- Cut the stems out of the tomatillos if you want.
- Roast the tomatillos in the oven for 10-15 minutes or until they start to turn army green
- Add tomatillos to a blender or food processor along with ½ onion, 1 garlic clove, 10-12 sprigs cilantro, and ½ of the jalapeno
- Pulse blend and taste for heat level
- If you want more spice add more jalapeno (either ¼ or ½ more)
- Once happy with the heat level, add the avocado to the blender and combine well
- Salt to taste
- Serve immediately
We also like to serve this Avocado Salsa Verde with our Roasted Poblano Quesadilla, our Chicken Tingadillas, and most recently these Spicy Beef and Cheese Empanadas.
For an even lighter consistency, try making Salsa de Aguacate.
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This is the first salsa I've made from your site and I plan to make more. I love how simple your salsa recipes are (and the fact that most ingredients I usually have on hand). This was easy, delicious, fresh tasting, and Dad - approved, which always wins big points! Can't wait to try more.
Oooh wow what a great salsa to start with Beth! I still use this one all the time, especially in burritos 🙂
I tried it once before my way but I'm going to try it this way it looks like it's going to be good ☺️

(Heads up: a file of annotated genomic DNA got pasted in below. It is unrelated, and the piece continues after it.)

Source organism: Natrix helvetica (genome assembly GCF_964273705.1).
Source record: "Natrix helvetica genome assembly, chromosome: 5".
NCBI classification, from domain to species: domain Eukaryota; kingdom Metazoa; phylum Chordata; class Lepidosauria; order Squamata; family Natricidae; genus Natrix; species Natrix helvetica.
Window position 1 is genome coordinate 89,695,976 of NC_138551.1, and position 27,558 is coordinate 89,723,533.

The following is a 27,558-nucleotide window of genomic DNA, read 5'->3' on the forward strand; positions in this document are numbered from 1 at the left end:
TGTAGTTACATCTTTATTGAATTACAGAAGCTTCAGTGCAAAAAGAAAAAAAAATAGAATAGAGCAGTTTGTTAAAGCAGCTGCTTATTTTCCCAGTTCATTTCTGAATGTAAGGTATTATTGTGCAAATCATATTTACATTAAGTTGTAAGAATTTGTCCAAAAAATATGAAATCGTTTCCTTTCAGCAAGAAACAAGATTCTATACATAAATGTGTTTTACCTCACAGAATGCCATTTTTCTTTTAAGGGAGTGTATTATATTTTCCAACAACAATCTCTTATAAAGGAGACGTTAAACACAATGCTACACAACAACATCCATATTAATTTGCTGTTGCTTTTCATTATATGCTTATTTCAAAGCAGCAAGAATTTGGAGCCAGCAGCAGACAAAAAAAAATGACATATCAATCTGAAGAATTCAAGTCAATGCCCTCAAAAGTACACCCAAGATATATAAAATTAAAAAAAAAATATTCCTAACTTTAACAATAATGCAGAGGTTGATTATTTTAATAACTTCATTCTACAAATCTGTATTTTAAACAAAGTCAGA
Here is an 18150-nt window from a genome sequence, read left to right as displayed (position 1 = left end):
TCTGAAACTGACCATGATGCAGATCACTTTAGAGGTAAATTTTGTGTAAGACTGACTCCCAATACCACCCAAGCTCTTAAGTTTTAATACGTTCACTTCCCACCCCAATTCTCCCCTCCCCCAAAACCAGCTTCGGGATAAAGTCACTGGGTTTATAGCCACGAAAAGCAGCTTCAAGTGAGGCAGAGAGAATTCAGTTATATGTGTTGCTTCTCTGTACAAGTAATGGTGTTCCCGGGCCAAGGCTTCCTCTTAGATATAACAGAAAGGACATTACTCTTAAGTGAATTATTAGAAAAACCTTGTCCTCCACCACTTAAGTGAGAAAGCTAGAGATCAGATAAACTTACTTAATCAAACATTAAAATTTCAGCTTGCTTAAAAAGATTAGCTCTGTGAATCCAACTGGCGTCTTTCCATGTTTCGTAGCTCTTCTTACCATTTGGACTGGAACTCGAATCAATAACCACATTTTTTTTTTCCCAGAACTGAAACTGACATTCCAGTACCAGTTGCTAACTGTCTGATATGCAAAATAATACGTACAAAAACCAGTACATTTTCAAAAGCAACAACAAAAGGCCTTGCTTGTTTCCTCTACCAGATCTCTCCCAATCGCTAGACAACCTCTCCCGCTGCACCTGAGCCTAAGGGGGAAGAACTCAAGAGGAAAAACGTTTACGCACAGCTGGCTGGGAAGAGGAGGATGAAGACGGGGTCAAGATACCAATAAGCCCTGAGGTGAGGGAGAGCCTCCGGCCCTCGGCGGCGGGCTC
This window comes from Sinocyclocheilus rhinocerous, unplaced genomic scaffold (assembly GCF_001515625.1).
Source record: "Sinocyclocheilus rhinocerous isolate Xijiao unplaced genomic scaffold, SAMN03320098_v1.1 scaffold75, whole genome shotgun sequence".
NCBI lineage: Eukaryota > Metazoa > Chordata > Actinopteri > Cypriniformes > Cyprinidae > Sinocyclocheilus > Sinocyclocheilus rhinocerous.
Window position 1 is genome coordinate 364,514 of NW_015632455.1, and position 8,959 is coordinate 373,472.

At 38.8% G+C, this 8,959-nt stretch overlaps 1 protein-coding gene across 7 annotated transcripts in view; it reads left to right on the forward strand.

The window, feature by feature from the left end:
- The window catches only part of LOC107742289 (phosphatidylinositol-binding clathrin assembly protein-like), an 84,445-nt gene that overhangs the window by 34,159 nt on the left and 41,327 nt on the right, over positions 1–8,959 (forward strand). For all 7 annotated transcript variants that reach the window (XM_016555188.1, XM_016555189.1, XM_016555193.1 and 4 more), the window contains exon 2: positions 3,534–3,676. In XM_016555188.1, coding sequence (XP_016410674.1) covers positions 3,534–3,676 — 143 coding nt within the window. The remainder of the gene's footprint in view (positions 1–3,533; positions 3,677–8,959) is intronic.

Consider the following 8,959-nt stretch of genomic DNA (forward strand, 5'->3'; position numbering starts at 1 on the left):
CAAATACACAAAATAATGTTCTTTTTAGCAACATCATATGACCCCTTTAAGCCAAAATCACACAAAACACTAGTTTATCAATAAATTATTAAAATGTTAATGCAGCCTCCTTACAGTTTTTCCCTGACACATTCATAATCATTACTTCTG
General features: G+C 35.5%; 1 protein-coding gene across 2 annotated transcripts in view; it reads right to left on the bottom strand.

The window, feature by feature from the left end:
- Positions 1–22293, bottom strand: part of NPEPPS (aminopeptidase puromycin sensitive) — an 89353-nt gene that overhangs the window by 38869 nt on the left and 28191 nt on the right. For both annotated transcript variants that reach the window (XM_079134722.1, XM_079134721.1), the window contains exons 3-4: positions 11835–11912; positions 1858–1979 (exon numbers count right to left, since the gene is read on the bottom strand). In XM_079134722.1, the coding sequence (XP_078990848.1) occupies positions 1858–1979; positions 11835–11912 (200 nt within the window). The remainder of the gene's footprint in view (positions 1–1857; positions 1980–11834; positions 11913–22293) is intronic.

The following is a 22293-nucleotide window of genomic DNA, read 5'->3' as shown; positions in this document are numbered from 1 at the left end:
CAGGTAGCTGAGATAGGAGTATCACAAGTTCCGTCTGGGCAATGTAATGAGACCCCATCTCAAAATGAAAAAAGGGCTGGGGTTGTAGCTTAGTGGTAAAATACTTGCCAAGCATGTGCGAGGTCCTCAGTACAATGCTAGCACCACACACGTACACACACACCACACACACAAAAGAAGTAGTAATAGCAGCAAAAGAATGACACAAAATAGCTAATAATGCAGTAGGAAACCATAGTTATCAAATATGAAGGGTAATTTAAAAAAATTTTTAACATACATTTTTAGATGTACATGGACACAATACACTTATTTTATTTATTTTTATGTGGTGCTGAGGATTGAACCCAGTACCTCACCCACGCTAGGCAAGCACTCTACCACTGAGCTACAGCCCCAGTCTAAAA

Made this by roasting every ingredient: onion, garlic (a bit extra), tomatillos, and jalapeno pepper. Just a splash of lime juice as well. It was absolutely amazing. Thank you!!!
Wow! I've now made this 3 times, and absolutely love it! I add a bit more garlic and add a splash or 2 of lime juice. I find I'm using it on just about everything! Great on fish and a sandwich spread. So yummy and easy to whip up! Thank you!
Thanks Kim, so glad this one has become multi-purpose for you, I do the same! Cheers.
I'm excited to try this recipe. I was just wondering how many days ahead could I make this?
Hi Mary! Hmmm it's always going to be best when freshly blended, and with the avocado I never really keep it in the fridge much longer than a day or two. Cheers.
I love this salsa! Just made it today. I used the entire jalapeño, and found myself wanting more spice, so I added back some of the seeds. I also added a little cumin. Perfect!
Fantastic simple recipe to have in the deck. Was perfect with tacos al pastor and just good ol’ tortilla chips. I added a little pineapple juice for some acid and some cumin for a little more depth.
Hey thanks for mentioning your adjustments Tdub, very helpful. Cheers.
Hi from Barcelona,
Can you tell me the origins of this recipe? Is this new, or what state in Mexico did it come from?
It sounds really good. I have been making Guacamole for 60 years, never saw a recipe using Tomatillos or salsa verde.
Hey Geraldine! Hmmm tough one, I don't think I can say for sure what region can claim this recipe. It's one of the first combos I learned and most likely it came about as a way to make a traditional Salsa Verde creamier as adding avocado will really thicken it up. If you're new to it I would highly recommend trying a batch as it's one of those sauces that gets close to 100pct approval rate 🙂
What exactly differentiates this from guacamole? The tomatillos? And BTW, I love raw tomatillos!
Hey Alice! Yeah it's like the child of Salsa and Guac parents and will taste different than Guac because of the tomatillos -- typically you won't get that flavor in Guac. If you're a fan of tomatillos then you should try it, most likely it will be a keeper for you. Cheers.